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We can’t really tell you what Roger Feldman’s sculpture is like, and pictures won’t help you much either, because to understand his work you need to walk on it, but his room-sized sculptures are so strange and profound that we decided to feature him in our two-dimensional format anyway. Roger’s pieces are much more than visual. The real substance of a Feldman sculpture is not the piece itself but the interaction between the piece and the viewer’s body. His room-sized installations use kinetic and visual cues to move the viewer through a series of sensations—security and insecurity, privacy and exposure, balance and unease—that create a narrative at once physical and theological.

Some of Roger Feldman’s work is featured in Image issue 30 and issue 65. Read some of his work here.


Roger Feldman received an NEA Individual Artists Fellowship Grant in 1986. His site-specific sculpture has appeared in numerous solo exhibitions in the United States and England, including at the Los Angeles Municipal Gallery at Barnsdall Art Park. A permanent site-specific piece appears in the collection of the Washington State Arts Commission. Images of his work were recently featured in an article in the Los Angeles Times Magazine. He completed his B.A. in Art Education at the University of Washington in 1972, and his M.F.A. at Claremont Graduate University; Claremont, California in 1977. He currently teaches at Seattle Pacific University.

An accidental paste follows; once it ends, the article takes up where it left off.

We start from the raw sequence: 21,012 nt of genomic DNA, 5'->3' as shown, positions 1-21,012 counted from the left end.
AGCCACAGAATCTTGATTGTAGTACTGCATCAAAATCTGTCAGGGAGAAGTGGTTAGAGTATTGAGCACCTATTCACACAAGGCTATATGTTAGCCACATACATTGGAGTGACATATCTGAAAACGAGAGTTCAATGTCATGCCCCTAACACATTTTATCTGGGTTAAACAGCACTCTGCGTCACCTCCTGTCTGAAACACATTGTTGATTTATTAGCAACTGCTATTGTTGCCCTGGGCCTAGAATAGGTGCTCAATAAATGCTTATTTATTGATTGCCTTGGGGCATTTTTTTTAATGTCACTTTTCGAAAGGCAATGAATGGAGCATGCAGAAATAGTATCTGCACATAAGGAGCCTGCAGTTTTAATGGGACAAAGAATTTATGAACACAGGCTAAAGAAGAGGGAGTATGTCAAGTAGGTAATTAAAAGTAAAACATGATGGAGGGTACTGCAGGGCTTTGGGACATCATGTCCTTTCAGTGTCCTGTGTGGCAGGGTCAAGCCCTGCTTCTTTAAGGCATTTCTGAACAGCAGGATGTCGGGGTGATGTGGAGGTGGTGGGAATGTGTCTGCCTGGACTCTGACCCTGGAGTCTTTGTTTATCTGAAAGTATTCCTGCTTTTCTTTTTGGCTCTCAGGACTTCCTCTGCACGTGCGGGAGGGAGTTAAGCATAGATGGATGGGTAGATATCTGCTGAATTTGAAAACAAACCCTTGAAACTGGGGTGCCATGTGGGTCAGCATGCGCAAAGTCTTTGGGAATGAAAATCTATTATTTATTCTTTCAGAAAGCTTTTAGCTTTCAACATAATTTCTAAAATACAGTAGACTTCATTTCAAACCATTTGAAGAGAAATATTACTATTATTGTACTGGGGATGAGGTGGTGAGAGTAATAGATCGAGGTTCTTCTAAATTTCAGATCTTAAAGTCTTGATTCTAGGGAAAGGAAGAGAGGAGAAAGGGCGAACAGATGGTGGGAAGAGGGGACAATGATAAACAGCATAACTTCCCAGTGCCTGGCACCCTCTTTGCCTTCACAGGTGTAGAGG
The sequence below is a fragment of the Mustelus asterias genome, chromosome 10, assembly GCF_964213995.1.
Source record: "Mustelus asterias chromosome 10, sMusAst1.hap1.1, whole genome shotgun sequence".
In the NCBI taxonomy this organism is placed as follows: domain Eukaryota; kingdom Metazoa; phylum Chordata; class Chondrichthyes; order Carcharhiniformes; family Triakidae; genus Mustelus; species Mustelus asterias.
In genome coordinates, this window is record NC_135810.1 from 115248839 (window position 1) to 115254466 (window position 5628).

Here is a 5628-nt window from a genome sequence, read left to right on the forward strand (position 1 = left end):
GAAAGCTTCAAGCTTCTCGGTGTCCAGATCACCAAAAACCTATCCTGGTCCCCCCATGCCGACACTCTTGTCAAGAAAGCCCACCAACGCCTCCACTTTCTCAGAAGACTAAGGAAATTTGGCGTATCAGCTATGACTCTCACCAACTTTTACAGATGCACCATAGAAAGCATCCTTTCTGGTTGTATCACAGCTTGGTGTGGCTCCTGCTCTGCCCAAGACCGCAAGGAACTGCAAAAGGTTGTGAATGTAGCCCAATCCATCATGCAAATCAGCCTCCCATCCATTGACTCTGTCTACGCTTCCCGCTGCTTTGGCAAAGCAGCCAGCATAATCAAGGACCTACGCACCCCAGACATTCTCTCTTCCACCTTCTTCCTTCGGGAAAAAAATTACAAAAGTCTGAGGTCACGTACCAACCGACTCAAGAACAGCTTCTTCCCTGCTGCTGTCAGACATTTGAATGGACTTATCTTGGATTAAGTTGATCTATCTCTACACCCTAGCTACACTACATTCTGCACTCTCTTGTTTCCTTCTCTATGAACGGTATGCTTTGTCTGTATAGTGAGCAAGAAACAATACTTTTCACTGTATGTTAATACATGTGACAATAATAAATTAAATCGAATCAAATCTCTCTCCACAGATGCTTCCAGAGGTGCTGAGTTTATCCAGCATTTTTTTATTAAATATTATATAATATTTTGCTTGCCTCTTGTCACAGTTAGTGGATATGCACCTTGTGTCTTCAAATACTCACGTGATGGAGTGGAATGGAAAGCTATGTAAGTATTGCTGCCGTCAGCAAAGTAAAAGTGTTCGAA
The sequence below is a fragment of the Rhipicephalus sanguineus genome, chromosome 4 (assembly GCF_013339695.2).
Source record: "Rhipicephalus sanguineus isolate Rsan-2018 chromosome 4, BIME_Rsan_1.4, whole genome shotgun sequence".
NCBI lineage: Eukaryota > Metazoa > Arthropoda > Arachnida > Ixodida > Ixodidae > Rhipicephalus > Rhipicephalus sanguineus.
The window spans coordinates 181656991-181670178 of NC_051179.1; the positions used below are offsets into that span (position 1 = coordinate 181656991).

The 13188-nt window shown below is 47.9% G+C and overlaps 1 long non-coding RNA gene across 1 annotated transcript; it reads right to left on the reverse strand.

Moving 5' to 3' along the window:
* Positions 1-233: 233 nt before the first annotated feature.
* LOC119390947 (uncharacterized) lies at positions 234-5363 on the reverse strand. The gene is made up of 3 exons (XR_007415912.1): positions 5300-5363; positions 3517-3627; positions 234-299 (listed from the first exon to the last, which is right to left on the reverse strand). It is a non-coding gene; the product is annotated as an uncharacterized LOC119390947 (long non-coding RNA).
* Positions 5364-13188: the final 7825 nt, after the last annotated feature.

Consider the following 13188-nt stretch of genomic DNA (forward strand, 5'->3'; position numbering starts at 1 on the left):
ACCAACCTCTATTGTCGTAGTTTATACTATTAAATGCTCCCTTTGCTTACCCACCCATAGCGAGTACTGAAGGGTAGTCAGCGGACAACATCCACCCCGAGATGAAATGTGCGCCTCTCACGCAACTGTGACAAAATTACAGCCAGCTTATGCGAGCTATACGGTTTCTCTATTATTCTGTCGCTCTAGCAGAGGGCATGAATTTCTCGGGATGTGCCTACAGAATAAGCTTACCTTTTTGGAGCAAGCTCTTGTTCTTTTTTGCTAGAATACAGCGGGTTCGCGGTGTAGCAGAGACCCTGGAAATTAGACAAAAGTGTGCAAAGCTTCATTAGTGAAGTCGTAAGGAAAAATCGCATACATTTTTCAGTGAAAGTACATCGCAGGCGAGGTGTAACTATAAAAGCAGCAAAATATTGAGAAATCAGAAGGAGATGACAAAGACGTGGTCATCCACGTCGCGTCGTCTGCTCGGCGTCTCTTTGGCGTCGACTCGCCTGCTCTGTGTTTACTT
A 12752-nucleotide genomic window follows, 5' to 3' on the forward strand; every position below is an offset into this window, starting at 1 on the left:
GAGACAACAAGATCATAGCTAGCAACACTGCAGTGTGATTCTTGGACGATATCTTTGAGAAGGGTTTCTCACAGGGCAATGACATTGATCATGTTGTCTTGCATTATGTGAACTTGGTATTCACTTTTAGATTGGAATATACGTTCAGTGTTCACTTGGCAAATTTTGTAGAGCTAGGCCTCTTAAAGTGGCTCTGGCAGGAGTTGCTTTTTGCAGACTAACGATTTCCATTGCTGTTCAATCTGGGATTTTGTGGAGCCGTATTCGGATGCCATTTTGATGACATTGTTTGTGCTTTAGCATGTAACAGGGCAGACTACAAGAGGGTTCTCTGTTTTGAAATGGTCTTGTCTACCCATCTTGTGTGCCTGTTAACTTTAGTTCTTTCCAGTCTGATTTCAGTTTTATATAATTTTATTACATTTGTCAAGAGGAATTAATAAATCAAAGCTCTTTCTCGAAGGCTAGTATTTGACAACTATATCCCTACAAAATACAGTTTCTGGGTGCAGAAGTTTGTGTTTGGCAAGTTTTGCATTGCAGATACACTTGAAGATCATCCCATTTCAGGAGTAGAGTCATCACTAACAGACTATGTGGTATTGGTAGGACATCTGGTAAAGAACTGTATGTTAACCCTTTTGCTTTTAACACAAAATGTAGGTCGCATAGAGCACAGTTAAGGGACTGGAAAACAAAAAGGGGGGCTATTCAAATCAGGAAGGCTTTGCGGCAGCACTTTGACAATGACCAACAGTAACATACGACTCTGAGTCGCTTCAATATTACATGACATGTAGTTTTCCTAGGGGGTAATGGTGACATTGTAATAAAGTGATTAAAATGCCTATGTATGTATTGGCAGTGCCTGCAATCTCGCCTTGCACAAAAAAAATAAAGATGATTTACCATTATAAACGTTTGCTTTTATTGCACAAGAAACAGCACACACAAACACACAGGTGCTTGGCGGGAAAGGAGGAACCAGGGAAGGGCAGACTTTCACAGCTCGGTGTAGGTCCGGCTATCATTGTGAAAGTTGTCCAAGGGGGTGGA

Current Projects
November 2001

Currently I am working in several directions simultaneously. I am working with kinesthetic and visual perception as elements in the production of two-dimensional digital drawings. These works will be reproducible in the digital environment and result in archival-framed prints. I continue to create small-scale maquettes that explore the possibilities of both material, kinesthetic sequence, and symbolic space. Of course, the viewer is an active participant or at least an implicit participant in all of these works. I also have several irons in the fire for future site-specific pieces that are a good year and a half away, as well as working with a private university in developing a plan for a public art collection.

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The Image archive is supported in part by an award from the National Endowment for the Arts.

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